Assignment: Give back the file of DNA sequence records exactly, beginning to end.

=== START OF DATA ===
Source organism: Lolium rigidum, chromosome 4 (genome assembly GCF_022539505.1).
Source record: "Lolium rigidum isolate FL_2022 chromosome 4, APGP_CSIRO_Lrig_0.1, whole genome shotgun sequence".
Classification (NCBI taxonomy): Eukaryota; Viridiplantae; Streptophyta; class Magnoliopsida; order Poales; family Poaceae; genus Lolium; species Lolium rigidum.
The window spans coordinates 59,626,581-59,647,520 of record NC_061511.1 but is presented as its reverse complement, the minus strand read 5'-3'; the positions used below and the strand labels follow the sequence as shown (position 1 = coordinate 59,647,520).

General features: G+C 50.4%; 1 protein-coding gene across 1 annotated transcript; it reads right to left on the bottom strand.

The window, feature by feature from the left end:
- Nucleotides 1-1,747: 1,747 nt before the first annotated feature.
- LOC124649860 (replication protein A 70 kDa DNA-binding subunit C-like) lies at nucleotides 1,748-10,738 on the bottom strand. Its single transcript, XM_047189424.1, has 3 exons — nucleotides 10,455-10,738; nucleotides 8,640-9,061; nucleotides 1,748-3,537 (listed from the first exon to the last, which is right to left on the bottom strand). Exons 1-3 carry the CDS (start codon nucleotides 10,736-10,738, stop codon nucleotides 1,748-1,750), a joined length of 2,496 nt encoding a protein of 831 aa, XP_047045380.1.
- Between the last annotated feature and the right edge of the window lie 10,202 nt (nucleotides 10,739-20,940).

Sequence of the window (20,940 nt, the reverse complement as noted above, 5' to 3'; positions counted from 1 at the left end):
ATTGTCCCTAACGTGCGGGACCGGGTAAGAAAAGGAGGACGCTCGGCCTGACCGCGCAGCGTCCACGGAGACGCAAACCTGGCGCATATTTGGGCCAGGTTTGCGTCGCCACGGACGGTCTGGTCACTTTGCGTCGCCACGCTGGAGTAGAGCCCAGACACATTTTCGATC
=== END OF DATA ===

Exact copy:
Source organism: Lolium rigidum, chromosome 4 (genome assembly GCF_022539505.1).
Source record: "Lolium rigidum isolate FL_2022 chromosome 4, APGP_CSIRO_Lrig_0.1, whole genome shotgun sequence".
Classification (NCBI taxonomy): Eukaryota; Viridiplantae; Streptophyta; class Magnoliopsida; order Poales; family Poaceae; genus Lolium; species Lolium rigidum.
The window spans coordinates 59,626,581-59,647,520 of record NC_061511.1 but is presented as its reverse complement, the minus strand read 5'-3'; the positions used below and the strand labels follow the sequence as shown (position 1 = coordinate 59,647,520).

General features: G+C 50.4%; 1 protein-coding gene across 1 annotated transcript; it reads right to left on the bottom strand.

The window, feature by feature from the left end:
- Nucleotides 1-1,747: 1,747 nt before the first annotated feature.
- LOC124649860 (replication protein A 70 kDa DNA-binding subunit C-like) lies at nucleotides 1,748-10,738 on the bottom strand. Its single transcript, XM_047189424.1, has 3 exons — nucleotides 10,455-10,738; nucleotides 8,640-9,061; nucleotides 1,748-3,537 (listed from the first exon to the last, which is right to left on the bottom strand). Exons 1-3 carry the CDS (start codon nucleotides 10,736-10,738, stop codon nucleotides 1,748-1,750), a joined length of 2,496 nt encoding a protein of 831 aa, XP_047045380.1.
- Between the last annotated feature and the right edge of the window lie 10,202 nt (nucleotides 10,739-20,940).

Sequence of the window (20,940 nt, the reverse complement as noted above, 5' to 3'; positions counted from 1 at the left end):
ATTGTCCCTAACGTGCGGGACCGGGTAAGAAAAGGAGGACGCTCGGCCTGACCGCGCAGCGTCCACGGAGACGCAAACCTGGCGCATATTTGGGCCAGGTTTGCGTCGCCACGGACGGTCTGGTCACTTTGCGTCGCCACGCTGGAGTAGAGCCCAGACACATTTTCGATC